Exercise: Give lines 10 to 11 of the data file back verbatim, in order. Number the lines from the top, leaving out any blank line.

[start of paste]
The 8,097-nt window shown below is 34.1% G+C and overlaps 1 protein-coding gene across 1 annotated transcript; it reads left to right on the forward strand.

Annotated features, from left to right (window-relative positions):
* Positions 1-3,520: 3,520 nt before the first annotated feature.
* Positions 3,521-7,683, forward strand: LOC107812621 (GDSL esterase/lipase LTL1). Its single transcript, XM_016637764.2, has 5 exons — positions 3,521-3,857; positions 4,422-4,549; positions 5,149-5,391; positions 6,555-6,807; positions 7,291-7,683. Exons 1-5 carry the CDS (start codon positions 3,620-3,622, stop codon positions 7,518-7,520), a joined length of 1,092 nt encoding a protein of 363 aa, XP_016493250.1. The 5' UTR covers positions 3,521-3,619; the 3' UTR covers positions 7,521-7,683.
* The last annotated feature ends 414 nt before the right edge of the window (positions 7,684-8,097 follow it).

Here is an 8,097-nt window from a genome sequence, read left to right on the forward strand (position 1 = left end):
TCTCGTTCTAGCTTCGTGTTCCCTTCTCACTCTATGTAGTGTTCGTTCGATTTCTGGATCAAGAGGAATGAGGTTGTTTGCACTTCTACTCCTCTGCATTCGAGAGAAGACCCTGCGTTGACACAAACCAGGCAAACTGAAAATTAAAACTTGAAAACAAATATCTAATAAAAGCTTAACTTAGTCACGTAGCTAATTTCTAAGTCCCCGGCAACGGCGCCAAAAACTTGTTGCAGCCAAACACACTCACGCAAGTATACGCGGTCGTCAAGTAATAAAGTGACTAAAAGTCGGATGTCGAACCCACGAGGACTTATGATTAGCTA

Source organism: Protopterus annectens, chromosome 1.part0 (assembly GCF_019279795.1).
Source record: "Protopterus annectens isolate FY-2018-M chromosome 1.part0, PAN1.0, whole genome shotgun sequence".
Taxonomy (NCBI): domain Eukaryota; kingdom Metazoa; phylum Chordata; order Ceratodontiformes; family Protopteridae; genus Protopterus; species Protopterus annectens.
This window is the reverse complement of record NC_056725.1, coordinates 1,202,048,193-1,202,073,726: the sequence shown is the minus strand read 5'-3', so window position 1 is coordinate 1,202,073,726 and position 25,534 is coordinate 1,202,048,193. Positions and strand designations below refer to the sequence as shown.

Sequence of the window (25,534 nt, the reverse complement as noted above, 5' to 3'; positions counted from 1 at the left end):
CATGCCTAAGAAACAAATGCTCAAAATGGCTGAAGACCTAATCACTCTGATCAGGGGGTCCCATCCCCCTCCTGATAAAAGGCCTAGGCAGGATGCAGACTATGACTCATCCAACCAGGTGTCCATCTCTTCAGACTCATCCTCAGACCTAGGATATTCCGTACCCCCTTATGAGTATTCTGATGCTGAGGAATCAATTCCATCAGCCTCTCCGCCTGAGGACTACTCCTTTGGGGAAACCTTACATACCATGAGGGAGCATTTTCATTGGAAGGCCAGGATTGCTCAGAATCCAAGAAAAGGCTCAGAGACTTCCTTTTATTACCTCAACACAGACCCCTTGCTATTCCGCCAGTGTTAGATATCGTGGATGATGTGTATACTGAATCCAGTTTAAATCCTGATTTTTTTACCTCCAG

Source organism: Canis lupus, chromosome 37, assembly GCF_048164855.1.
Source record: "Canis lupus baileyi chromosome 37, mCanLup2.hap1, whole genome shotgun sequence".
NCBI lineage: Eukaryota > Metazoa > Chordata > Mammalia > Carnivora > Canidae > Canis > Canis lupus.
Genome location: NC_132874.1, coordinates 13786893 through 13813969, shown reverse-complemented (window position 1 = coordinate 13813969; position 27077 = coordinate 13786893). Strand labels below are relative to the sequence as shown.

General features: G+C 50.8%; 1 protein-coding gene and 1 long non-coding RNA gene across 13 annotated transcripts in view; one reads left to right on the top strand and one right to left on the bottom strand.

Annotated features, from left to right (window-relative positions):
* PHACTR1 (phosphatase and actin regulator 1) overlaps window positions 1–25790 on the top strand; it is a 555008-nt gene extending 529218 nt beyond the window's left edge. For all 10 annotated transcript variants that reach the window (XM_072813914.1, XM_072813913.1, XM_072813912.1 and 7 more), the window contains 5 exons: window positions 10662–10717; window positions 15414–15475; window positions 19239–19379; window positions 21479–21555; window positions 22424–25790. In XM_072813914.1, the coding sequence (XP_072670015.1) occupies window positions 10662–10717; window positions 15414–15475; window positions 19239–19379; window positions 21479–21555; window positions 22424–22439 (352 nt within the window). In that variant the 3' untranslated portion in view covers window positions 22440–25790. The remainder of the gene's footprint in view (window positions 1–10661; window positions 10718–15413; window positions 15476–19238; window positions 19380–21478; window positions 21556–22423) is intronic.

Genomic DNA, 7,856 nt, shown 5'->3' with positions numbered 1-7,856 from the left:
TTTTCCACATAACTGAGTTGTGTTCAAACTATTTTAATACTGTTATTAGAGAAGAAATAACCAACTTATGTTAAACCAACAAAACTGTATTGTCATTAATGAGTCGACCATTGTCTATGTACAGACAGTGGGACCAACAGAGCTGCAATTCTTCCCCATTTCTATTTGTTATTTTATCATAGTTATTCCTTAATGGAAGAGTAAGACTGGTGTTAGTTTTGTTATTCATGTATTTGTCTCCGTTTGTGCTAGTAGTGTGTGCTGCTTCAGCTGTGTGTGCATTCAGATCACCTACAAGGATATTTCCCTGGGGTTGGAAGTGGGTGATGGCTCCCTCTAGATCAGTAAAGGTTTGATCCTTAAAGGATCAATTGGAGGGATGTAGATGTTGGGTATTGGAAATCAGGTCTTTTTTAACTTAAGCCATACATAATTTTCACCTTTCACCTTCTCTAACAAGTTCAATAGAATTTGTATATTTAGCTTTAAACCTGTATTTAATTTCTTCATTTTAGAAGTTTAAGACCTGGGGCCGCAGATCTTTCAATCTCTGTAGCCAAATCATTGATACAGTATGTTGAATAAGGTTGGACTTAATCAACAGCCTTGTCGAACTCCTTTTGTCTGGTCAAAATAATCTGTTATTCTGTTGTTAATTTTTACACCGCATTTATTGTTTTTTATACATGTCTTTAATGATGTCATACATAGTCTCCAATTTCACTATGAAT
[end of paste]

Taxonomy (NCBI): domain Eukaryota; kingdom Metazoa; phylum Chordata; order Ceratodontiformes; family Protopteridae; genus Protopterus; species Protopterus annectens.
This window is the reverse complement of record NC_056725.1, coordinates 1,202,048,193-1,202,073,726: the sequence shown is the minus strand read 5'-3', so window position 1 is coordinate 1,202,073,726 and position 25,534 is coordinate 1,202,048,193. Positions and strand designations below refer to the sequence as shown.